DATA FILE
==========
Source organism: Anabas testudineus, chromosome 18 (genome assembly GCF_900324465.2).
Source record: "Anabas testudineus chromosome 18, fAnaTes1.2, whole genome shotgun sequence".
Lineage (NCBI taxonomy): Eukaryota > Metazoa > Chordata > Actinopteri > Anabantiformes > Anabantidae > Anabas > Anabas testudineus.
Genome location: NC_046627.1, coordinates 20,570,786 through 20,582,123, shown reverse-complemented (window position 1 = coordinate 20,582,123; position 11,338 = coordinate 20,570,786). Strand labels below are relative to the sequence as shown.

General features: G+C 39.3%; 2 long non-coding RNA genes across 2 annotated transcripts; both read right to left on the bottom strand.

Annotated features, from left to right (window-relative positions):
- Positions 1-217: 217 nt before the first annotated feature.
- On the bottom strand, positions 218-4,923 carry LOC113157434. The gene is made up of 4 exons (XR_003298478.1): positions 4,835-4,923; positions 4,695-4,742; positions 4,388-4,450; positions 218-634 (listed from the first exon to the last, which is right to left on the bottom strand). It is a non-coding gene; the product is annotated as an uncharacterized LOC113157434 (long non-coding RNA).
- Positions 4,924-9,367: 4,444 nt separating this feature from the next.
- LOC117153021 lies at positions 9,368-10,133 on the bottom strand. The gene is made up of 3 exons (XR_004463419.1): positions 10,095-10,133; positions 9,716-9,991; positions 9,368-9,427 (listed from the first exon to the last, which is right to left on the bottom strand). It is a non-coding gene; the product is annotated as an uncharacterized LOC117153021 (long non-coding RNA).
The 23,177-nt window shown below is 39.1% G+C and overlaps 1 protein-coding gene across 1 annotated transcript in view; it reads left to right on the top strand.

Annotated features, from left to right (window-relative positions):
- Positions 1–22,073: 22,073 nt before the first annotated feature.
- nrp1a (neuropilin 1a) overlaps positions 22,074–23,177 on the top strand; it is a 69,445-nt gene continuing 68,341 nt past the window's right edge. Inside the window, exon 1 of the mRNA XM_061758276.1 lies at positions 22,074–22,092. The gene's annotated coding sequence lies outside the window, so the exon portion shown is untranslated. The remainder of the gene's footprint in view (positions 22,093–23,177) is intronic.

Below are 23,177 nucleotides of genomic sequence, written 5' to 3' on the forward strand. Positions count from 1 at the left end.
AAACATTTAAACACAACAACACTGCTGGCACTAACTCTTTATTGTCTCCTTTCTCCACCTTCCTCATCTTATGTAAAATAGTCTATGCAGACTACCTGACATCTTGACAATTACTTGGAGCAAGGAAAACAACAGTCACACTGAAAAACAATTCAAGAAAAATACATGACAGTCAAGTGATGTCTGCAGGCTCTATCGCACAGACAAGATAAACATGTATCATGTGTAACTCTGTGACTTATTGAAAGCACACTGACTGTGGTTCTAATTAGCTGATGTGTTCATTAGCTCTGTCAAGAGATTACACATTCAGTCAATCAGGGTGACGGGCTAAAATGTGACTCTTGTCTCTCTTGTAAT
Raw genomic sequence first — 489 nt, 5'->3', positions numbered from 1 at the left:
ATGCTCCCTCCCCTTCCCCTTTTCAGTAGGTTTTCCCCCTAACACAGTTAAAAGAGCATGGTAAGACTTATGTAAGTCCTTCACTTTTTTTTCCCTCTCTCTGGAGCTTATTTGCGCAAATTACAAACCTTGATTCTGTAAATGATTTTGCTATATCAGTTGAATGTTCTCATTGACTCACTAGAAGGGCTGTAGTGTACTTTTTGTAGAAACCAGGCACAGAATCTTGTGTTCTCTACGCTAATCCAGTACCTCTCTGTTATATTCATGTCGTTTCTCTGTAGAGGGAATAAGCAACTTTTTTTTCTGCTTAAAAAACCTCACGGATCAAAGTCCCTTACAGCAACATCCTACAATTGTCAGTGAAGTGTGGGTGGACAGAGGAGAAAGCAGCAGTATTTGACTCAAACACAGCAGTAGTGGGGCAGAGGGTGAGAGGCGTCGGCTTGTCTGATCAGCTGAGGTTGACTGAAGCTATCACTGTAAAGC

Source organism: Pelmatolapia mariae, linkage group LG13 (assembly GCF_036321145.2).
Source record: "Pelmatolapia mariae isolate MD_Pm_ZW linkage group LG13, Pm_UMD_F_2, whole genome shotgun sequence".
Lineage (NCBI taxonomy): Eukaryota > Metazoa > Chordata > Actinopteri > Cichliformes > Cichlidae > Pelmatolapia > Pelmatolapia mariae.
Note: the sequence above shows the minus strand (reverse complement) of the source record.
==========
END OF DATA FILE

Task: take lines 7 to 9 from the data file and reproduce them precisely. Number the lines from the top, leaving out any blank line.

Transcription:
- Positions 1-217: 217 nt before the first annotated feature.
- On the bottom strand, positions 218-4,923 carry LOC113157434. The gene is made up of 4 exons (XR_003298478.1): positions 4,835-4,923; positions 4,695-4,742; positions 4,388-4,450; positions 218-634 (listed from the first exon to the last, which is right to left on the bottom strand). It is a non-coding gene; the product is annotated as an uncharacterized LOC113157434 (long non-coding RNA).
- Positions 4,924-9,367: 4,444 nt separating this feature from the next.